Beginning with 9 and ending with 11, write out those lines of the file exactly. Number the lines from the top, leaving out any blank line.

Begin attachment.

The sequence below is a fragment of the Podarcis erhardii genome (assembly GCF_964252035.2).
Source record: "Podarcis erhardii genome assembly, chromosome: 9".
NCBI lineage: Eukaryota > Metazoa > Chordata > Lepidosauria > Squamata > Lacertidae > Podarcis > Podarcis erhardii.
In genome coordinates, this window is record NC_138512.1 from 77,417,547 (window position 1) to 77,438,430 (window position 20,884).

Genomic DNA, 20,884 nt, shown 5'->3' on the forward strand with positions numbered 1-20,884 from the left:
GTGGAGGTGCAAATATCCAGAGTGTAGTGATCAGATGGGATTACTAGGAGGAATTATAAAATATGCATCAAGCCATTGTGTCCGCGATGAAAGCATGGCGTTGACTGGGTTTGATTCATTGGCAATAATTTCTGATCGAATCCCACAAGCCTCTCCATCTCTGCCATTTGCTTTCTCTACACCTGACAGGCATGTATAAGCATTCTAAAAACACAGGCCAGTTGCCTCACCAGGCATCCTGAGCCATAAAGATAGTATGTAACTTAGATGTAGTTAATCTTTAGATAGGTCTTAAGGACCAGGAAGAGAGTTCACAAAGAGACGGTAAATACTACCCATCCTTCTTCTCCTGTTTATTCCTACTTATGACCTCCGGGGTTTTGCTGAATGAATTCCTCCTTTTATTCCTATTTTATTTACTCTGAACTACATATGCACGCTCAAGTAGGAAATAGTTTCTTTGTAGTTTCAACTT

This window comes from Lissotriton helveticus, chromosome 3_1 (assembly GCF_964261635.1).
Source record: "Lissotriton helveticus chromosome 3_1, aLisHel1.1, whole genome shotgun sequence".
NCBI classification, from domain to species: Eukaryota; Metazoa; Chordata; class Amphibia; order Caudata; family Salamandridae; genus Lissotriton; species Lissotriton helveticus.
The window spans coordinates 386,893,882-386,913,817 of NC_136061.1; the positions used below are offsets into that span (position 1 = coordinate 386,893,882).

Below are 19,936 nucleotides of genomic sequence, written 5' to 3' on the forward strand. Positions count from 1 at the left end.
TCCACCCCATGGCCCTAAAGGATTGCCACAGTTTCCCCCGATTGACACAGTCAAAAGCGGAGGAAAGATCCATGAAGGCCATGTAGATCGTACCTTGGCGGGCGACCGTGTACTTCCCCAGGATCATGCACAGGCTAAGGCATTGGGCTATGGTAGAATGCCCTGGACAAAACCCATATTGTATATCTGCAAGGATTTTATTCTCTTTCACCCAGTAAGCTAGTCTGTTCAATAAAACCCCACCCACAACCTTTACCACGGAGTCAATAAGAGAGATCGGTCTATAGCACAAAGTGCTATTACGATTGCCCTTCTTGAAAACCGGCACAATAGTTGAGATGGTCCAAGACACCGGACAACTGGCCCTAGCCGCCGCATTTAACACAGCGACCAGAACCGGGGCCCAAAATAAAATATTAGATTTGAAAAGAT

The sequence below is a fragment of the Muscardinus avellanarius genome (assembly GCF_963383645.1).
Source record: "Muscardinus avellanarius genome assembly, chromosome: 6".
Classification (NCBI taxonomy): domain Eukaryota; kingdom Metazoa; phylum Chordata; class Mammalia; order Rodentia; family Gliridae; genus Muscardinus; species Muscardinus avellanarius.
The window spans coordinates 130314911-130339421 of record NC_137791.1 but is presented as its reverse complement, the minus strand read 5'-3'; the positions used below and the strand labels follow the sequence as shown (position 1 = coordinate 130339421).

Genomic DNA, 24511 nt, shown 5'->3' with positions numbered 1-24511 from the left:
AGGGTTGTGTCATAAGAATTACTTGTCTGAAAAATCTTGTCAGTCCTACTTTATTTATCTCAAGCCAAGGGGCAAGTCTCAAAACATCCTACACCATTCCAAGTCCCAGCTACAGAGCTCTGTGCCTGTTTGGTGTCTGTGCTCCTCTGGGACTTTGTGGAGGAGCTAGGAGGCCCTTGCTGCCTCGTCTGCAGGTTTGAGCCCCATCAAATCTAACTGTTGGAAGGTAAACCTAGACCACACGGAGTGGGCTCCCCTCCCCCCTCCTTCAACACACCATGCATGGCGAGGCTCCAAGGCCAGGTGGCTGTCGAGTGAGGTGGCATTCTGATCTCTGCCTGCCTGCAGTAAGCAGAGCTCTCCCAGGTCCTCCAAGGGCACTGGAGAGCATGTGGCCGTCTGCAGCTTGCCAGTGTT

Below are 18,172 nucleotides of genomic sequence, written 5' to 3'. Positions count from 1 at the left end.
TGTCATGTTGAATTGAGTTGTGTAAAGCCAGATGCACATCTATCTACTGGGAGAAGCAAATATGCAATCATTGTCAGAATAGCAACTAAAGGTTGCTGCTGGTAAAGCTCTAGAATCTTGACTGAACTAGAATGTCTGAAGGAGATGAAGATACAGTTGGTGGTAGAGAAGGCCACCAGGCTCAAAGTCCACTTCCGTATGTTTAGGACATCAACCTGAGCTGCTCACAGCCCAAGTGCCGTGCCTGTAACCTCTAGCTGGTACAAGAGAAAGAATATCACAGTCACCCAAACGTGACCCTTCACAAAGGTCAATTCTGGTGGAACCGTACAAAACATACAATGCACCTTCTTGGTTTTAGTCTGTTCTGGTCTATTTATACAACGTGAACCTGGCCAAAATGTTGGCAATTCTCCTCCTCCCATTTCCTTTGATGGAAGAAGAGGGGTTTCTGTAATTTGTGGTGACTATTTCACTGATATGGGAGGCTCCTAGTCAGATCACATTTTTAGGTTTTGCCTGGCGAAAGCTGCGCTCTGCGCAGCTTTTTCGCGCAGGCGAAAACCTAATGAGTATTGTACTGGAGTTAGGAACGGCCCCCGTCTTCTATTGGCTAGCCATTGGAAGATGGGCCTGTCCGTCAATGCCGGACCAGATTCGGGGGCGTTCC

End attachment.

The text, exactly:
NCBI classification, from domain to species: Eukaryota; Metazoa; Chordata; class Amphibia; order Caudata; family Salamandridae; genus Lissotriton; species Lissotriton helveticus.
The window spans coordinates 386,893,882-386,913,817 of NC_136061.1; the positions used below are offsets into that span (position 1 = coordinate 386,893,882).

Below are 19,936 nucleotides of genomic sequence, written 5' to 3' on the forward strand. Positions count from 1 at the left end.